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Tomasz Wegrzanowski
Tomasz Wegrzanowski

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Electron Adventures: Episode 9: Terminal App

This episode was created in collaboration with the amazing Amanda Cavallaro.

So now that we have styling for our terminal app, let's make it run commands!

Electron security

As I said a few episodes before, backend and frontend tend to follow different rules:

  • backend code has full access to your computer, but it assumes you only run code you trust
  • frontend code just runs anyone's code from random sites on the internet, but it has (almost) no access to anything outside the browser, and even in-browser, (almost) only to stuff from the same domain

The proper way to do this is to do all the restricted things on the backend, and only expose that functionality to the frontend over secure channels.

For this episode, we'll just disregard such best practices, and just let the frontend do whatever it wants. We'll do better in the future.

Turn on high risk mode

Here's how we can start such highly privileged frontend code:

let { app, BrowserWindow } = require("electron")

function createWindow() {
  let win = new BrowserWindow({
    webPreferences: {
      nodeIntegration: true,
      contextIsolation: false,

app.on("ready", createWindow)

app.on("window-all-closed", () => {
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We added two options - nodeIntegration: true exposes node functionality in the browser, and contextIsolation: false disables security isolation.

Side note on frontend framework

For now I'll be doing all DOM manipulations the hard way, using browser APIs directly. Mostly because most frontend frameworks rely on bundlers like rollup or webpack, and I don't want to introduce extra complexity here. We have a lot of complexity to cover already.

If this becomes too distracting, I might add jQuery at some point, so we spend less time on the DOM, and more time on the actual logic. Or some simple templating system that doesn't require a bundler.

Or maybe I'll reorder the episodes a bit and we'll do rollup and Svelte earlier than I initially planned to.

Get relevant DOM elements

Only three nodes do anything:

  • form which tells us when user pressed Enter
  • input which holds the command user typed
  • #history where we'll be appending command and its output
let form = document.querySelector("form")
let input = document.querySelector("input")
let terminalHistory = document.querySelector("#history")
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Show command input

Now let's create this fragment:

<div class="input-line">
  <span class="prompt">$</span>
  <span class="input">${command}</span>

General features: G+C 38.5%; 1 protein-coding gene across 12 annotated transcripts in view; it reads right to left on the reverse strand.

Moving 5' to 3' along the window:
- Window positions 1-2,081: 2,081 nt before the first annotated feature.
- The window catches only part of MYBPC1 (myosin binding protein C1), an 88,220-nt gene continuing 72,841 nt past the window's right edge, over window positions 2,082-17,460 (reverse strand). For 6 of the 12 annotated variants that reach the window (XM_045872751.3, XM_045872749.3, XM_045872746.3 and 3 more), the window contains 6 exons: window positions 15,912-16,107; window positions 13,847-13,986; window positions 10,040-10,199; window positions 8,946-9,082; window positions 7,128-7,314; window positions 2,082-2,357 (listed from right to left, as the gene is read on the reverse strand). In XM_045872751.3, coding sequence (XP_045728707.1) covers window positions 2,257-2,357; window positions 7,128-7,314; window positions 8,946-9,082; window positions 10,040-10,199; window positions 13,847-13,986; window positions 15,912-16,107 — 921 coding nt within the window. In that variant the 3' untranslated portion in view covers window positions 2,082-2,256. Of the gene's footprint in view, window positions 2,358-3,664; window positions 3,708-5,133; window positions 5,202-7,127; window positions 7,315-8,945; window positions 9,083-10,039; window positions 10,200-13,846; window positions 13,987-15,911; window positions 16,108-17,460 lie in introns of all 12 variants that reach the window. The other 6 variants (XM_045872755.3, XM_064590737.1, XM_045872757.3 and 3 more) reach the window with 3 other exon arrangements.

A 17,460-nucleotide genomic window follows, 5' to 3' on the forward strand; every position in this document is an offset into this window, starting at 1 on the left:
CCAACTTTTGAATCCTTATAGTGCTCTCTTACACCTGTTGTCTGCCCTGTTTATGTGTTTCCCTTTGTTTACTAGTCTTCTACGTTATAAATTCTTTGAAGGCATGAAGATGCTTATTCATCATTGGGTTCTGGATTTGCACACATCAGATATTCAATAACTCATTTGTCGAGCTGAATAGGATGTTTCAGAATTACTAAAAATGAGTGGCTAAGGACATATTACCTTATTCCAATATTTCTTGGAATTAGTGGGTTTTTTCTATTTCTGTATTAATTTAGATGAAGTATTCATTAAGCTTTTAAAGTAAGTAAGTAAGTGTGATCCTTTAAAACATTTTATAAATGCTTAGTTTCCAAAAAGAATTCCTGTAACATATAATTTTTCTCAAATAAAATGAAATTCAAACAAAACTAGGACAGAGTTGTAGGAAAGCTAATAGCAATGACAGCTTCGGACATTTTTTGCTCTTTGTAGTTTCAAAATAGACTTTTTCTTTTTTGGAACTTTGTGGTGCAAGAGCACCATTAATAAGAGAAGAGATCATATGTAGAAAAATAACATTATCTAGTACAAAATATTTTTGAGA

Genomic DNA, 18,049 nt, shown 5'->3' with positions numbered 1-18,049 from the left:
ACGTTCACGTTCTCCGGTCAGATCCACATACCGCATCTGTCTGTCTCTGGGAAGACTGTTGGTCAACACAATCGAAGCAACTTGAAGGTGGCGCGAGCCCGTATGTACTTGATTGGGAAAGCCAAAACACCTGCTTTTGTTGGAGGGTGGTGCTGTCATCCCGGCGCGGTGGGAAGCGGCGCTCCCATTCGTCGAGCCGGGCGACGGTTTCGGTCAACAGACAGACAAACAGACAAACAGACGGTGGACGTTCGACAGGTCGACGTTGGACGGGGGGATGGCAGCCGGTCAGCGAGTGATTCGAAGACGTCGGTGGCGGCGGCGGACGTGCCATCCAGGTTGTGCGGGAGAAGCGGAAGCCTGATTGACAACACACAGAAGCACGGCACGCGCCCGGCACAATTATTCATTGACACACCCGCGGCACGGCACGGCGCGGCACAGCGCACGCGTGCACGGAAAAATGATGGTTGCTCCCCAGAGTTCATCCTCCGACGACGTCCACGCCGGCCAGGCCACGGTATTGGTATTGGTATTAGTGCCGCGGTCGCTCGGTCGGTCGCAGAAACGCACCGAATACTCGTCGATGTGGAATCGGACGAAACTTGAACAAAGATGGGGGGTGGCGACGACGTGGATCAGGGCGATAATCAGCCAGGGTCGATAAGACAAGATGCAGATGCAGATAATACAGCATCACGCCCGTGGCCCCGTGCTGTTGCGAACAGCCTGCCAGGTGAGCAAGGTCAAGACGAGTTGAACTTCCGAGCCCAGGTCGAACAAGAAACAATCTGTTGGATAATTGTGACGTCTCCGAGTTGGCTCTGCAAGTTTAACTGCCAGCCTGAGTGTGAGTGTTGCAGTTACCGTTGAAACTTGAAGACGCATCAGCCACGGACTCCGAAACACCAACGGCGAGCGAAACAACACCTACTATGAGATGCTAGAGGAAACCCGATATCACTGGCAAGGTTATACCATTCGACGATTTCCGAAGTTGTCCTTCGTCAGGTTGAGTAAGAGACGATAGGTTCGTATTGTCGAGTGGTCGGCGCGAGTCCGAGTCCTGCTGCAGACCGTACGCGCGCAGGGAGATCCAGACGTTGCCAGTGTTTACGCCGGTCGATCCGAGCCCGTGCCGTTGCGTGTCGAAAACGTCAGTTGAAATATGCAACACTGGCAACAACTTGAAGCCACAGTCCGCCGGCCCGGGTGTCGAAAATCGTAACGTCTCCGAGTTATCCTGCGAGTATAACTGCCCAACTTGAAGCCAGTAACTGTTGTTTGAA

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With DOM commands, that will be:

function createInputLine(command) {
  let inputLine = document.createElement("div")
  inputLine.className = "input-line"

  let promptSpan = document.createElement("span")
  promptSpan.className = "prompt"
  let inputSpan = document.createElement("span")
  inputSpan.className = "input"


  return inputLine
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Show command input and output

We also want to show command output, so I wrote another helper. It will append to #history the following fragment:

<div class="input-line">
  <span class="prompt">$</span>
  <span class="input">${command}</span>
<div class="output">${commandOutput}</div>
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Here's the HTML:

function createTerminalHistoryEntry(command, commandOutput) {
  let inputLine = createInputLine(command)
  let output = document.createElement("div")
  output.className = "output"
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Run the command

With so much code needed to display the output, it's actually surprisingly easy to run the command.

let child_process = require("child_process")

form.addEventListener("submit", (e) => {
  let command = input.value
  let output = child_process.execSync(command).toString().trim()
  createTerminalHistoryEntry(command, output)
  input.value = ""
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We do the usual addEventListener / preventDefault to attach Javascript code to HTML events.

Then we run the same child_process.execSync we did on the backend, except we're in the frontend now. It works as we disabled context isolation.

After that we add the command and its output to the history view, clear the line, and make sure the input remains scrolled ito view.


Our terminal app is already somewhat useful, but it's extremely limited.

Commands we execute have empty stdin, and we cannot type any input to them.

We don't capture stderr - so if you have any errors, they currently won't appear anywhere.

As everything is done synchronously, it's best not to use any commands that might hang.

We cannot do any special shell operations like using cd to change current directory.

And of course we don't support any extra formatting functionality like colors, moving cursor around and so on.


This is what it looks like, with actual commands:

Episode 9 screenshot

As you can see ls worked just fine, but cal tried to use some special codes to highlight current day, and that came out messed up a bit.

Over the next few episodes, we'll be improving the app.

As usual, all the code for the episode is here.

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